“Back to my story,” declared the Dormouse, and the others turned their attention away from me.
I touched the table cloth. This wasn’t on the table when I was here last time. The myriad stains reminded me of just how darn long I’d been away. A girl has to earn a living, after all. And magic wasn’t cheap. The trees had grown considerably, in both height and breadth, for of course a year in Wonderland is like a moment for the rest of us. More tea cups were dirty this time. And of course, the girl was a new addition. By the looks of it, she had only just arrived. Only someone who didn’t understand talked like that.
But the flowers, the way the breeze felt against my cheek, my dear brother’s hat. These were all the same, and so deliciously familiar. Such a comfort. Like running my hand along a freshly wiped glass counter at Tiffany’s and gazing at the diamonds through the reflection of my pearls. The shop was almost too dark to see sometimes with my glasses. They really ought to turn the lights up. The other four were all talking amiably at the table now. Freddie and the March Hare were busy entertaining Alice, and not really listening to the story of the Dormouse, who was nodding off to sleep again. I felt a pang as Freddie chuckled at something Alice said. Looking at her odd shaped blue dress and white apron, she seemed so strange to me. And that neck! I’d never seen one quite like it, on a human. Like someone had stretched it out with their hands. And maybe someone had.
I watched a green and red leaf as it fluttered down from a tree above, landing softly on my saucer, the stem touching the tablecloth, which was blurring at the edges. The others continued talking until a substantial piece of sky crashed down on to the middle of the table, breaking most of the china. Curiouser and curiouser, or so says the local slang. A tree fell to the ground with a mighty thud and my right hand disappeared. In a few moments everything was shaking.
Oh, dear. It appeared to be crumbling. The magic must be wearing off. “So soon?” I whispered. “Goodbye, my heart.”
“Holly, you’re leaving?” My brother’s distressed voice grew fainter and fainter. “It’s not long enough! Time said he would give us more.” Freddie began to cry, sobbing uproariously as the world continued to crumble. “Come back! He said you could stay longer this time. He promised . . .”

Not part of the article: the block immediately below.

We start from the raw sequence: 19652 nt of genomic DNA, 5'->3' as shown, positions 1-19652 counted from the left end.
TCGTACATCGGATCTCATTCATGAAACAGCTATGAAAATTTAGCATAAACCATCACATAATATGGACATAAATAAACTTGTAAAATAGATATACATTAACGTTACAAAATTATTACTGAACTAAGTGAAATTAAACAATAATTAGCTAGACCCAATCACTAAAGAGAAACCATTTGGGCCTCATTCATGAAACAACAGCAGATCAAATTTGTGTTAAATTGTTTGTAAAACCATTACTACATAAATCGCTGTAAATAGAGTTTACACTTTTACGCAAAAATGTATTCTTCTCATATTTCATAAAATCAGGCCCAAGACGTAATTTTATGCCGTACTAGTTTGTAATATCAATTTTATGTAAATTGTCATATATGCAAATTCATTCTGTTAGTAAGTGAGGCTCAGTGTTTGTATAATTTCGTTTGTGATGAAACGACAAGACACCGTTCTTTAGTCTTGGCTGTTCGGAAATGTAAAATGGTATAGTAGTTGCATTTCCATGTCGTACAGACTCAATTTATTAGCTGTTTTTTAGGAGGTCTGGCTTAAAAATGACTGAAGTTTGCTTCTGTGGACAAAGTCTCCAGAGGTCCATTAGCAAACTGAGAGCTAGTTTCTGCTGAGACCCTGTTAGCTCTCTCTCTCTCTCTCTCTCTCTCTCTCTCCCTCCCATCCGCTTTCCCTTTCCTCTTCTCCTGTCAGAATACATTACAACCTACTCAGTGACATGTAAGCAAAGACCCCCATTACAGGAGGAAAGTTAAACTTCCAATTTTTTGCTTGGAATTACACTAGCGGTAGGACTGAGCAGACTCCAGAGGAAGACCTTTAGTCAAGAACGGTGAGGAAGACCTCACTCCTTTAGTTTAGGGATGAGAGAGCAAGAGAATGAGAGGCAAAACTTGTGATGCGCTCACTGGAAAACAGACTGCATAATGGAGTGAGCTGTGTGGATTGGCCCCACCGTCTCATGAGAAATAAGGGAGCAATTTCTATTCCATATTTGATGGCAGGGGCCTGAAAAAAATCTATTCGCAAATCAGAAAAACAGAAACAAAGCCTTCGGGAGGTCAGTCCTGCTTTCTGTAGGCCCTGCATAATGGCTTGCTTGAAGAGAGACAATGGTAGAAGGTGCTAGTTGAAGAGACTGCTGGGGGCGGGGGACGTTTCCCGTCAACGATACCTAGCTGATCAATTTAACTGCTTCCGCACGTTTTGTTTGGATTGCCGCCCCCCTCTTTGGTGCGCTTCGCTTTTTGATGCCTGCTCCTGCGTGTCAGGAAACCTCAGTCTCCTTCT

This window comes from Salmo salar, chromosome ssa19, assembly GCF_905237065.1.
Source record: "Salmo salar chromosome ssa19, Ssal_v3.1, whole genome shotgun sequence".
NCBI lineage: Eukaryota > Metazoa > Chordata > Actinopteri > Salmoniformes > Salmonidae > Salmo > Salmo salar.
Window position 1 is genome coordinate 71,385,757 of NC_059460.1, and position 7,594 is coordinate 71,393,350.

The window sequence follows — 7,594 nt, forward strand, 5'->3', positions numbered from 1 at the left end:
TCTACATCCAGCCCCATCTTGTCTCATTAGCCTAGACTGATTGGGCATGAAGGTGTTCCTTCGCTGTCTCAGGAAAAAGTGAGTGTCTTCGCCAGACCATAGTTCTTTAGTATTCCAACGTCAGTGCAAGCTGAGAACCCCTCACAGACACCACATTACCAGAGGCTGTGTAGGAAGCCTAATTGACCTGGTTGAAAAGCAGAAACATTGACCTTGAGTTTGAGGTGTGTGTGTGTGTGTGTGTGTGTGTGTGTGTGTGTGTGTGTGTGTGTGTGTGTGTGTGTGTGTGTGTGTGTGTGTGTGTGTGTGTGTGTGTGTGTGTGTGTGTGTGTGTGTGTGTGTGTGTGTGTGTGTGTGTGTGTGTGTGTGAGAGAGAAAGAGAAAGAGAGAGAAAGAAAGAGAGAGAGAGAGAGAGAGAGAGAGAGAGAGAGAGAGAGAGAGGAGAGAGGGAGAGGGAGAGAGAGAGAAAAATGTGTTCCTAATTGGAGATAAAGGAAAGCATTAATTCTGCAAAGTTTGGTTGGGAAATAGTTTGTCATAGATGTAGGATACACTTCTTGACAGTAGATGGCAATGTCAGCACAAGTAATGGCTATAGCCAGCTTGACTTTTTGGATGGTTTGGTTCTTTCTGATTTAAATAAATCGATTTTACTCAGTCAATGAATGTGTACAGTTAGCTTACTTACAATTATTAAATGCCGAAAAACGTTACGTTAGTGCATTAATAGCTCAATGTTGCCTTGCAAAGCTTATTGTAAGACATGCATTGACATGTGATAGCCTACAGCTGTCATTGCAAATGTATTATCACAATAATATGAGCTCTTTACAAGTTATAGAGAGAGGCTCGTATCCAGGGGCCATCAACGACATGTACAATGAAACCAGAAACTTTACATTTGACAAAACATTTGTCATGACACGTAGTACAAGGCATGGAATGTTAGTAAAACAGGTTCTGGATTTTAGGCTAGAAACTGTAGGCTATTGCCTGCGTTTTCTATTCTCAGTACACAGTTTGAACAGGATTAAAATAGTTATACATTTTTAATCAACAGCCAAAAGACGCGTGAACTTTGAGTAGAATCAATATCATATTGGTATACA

I heard the Dormouse’s low voice through Alice’s screams as he woke up again. “I say, is the world really falling down about our ears, or am I mad?”
The March Hare shrugged, taking a sip from his empty tea cup. “We’re all mad here.”

Sincerely
Lil

Image: http://www.victorianweb.org/art/illustration/tenniel/alice/7.1.html, accessed 27 August 2017.

 

 

10 clean books for girls starting high school

Diary of a teenage girl series

  1. Diary of a Teenage Girl series
    Author: Melody Carlson

    This is one that can really be read any time during high school because it follows the main character Caitlin O’Connor through the struggles and triumphs of her teenage years. The diary format sucks you in immediately and keeps your attention, like when your best friend comes up to you bursting with a story and their first words are, “You will not believe what just happened…!” This series is about finding true faith in God for yourself, and not just going through the motions of church or being a ‘good girl’. Carlson uses a diary to be quite frank with the reader and I found that it helped give me some perspective as it covers most of the common issues that teens either go through, or witness in their friends’/classmates’ lives (including family conflict, crushes/dating, teen pregnancy, friendship changes, puberty, faith, mental health and eating disorders). I often came away from reading this feeling convicted to address certain areas in my life and really connected with Caitlin because of how relatable she is.

 

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pride-prejudice-book

  1. Pride and Prejudice
    Author: Jane Austen

**BIAS ALERT**
This one had to make it into one of my book lists sometime. Those who know me well are probably rolling their eyes right now. I’ll never forget telling one of my guy friends that Jane Austen was my favourite author and his reply was, “Oh cool. She wrote the Twilight series, right?” He was being totally serious, bless him. Pride and Prejudice I have read five times and counting. This book is the bomb. Love, betrayal, friendship, family relationships, drama, humour—it’s got it all. Elizabeth Bennet is such a quirky, strong, kind character who doesn’t let 19th century etiquette rules stop her from standing up for herself and speaking her mind. The best thing about Jane Austen’s writing is that someone can be getting totally insulted but not even realise because the person has phrased it sounding like a compliment. A lot of people write off Jane Austen as just a lady who used a pseudonym to write a bunch of sappy romance novels, but what stands out most to me is her witty social commentary, peeling back the layers of Regency England.

 

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hawk and jewel

  1. The Hawk and the Jewel
    Author: Lori Wick

This one we bought for a dollar at our school’s fair before it sat on the coffee table unopened for months—until my sister picked it up and then we didn’t hear from her for two days straight, and then she told us we all had to read it. It may not quite a classic but if you like historical novels (can you tell that I do?) with fascinating family, social and cultural dynamics, then this will interest you. The Hawk and the Jewel is the first in a four book series but in my opinion is by far the best. It depicts the story of a girl who thinks she is an Arabian princess until she travels to England to discover a family she never knew she had.

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number the stars

  1. Number the Stars
    Author: Lois Lowry